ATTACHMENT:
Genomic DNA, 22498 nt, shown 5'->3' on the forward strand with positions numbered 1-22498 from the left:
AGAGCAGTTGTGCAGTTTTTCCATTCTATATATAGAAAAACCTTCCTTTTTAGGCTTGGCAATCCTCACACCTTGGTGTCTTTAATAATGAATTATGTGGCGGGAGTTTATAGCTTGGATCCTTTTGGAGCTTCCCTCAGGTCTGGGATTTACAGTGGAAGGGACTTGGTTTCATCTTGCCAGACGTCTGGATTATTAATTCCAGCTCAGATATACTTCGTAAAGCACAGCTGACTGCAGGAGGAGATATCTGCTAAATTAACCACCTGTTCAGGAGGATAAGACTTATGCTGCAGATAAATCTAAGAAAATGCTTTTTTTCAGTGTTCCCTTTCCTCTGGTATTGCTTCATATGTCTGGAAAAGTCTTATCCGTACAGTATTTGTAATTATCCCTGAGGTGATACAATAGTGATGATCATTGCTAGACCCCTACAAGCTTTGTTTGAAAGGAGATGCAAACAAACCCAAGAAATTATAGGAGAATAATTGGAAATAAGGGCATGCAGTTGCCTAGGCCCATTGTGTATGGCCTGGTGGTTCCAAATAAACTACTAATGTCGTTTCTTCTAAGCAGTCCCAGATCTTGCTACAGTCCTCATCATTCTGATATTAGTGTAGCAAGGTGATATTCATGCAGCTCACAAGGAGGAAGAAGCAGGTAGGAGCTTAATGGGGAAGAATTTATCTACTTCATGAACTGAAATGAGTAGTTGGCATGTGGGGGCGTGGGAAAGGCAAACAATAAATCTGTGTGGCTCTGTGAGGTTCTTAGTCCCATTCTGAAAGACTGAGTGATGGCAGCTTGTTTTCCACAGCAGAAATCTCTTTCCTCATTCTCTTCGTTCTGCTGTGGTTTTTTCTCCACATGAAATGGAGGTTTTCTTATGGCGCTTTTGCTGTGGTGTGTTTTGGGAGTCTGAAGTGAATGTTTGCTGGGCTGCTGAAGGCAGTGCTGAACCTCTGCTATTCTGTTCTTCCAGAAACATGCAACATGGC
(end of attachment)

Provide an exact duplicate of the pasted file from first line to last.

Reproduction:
Genomic DNA, 22498 nt, shown 5'->3' on the forward strand with positions numbered 1-22498 from the left:
AGAGCAGTTGTGCAGTTTTTCCATTCTATATATAGAAAAACCTTCCTTTTTAGGCTTGGCAATCCTCACACCTTGGTGTCTTTAATAATGAATTATGTGGCGGGAGTTTATAGCTTGGATCCTTTTGGAGCTTCCCTCAGGTCTGGGATTTACAGTGGAAGGGACTTGGTTTCATCTTGCCAGACGTCTGGATTATTAATTCCAGCTCAGATATACTTCGTAAAGCACAGCTGACTGCAGGAGGAGATATCTGCTAAATTAACCACCTGTTCAGGAGGATAAGACTTATGCTGCAGATAAATCTAAGAAAATGCTTTTTTTCAGTGTTCCCTTTCCTCTGGTATTGCTTCATATGTCTGGAAAAGTCTTATCCGTACAGTATTTGTAATTATCCCTGAGGTGATACAATAGTGATGATCATTGCTAGACCCCTACAAGCTTTGTTTGAAAGGAGATGCAAACAAACCCAAGAAATTATAGGAGAATAATTGGAAATAAGGGCATGCAGTTGCCTAGGCCCATTGTGTATGGCCTGGTGGTTCCAAATAAACTACTAATGTCGTTTCTTCTAAGCAGTCCCAGATCTTGCTACAGTCCTCATCATTCTGATATTAGTGTAGCAAGGTGATATTCATGCAGCTCACAAGGAGGAAGAAGCAGGTAGGAGCTTAATGGGGAAGAATTTATCTACTTCATGAACTGAAATGAGTAGTTGGCATGTGGGGGCGTGGGAAAGGCAAACAATAAATCTGTGTGGCTCTGTGAGGTTCTTAGTCCCATTCTGAAAGACTGAGTGATGGCAGCTTGTTTTCCACAGCAGAAATCTCTTTCCTCATTCTCTTCGTTCTGCTGTGGTTTTTTCTCCACATGAAATGGAGGTTTTCTTATGGCGCTTTTGCTGTGGTGTGTTTTGGGAGTCTGAAGTGAATGTTTGCTGGGCTGCTGAAGGCAGTGCTGAACCTCTGCTATTCTGTTCTTCCAGAAACATGCAACATGGC